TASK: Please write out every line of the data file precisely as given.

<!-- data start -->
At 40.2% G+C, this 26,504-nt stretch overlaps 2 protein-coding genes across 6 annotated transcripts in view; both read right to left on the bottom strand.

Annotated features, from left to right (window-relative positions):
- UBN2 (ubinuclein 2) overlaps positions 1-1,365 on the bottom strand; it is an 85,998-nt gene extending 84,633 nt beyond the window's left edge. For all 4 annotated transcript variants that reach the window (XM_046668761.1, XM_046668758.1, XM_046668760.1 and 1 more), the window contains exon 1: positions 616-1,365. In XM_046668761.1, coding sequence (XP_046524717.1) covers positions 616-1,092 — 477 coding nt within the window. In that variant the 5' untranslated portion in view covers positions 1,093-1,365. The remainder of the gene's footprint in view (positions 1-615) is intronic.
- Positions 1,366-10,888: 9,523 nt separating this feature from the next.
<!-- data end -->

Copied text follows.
At 40.2% G+C, this 26,504-nt stretch overlaps 2 protein-coding genes across 6 annotated transcripts in view; both read right to left on the bottom strand.

Annotated features, from left to right (window-relative positions):
- UBN2 (ubinuclein 2) overlaps positions 1-1,365 on the bottom strand; it is an 85,998-nt gene extending 84,633 nt beyond the window's left edge. For all 4 annotated transcript variants that reach the window (XM_046668761.1, XM_046668758.1, XM_046668760.1 and 1 more), the window contains exon 1: positions 616-1,365. In XM_046668761.1, coding sequence (XP_046524717.1) covers positions 616-1,092 — 477 coding nt within the window. In that variant the 5' untranslated portion in view covers positions 1,093-1,365. The remainder of the gene's footprint in view (positions 1-615) is intronic.
- Positions 1,366-10,888: 9,523 nt separating this feature from the next.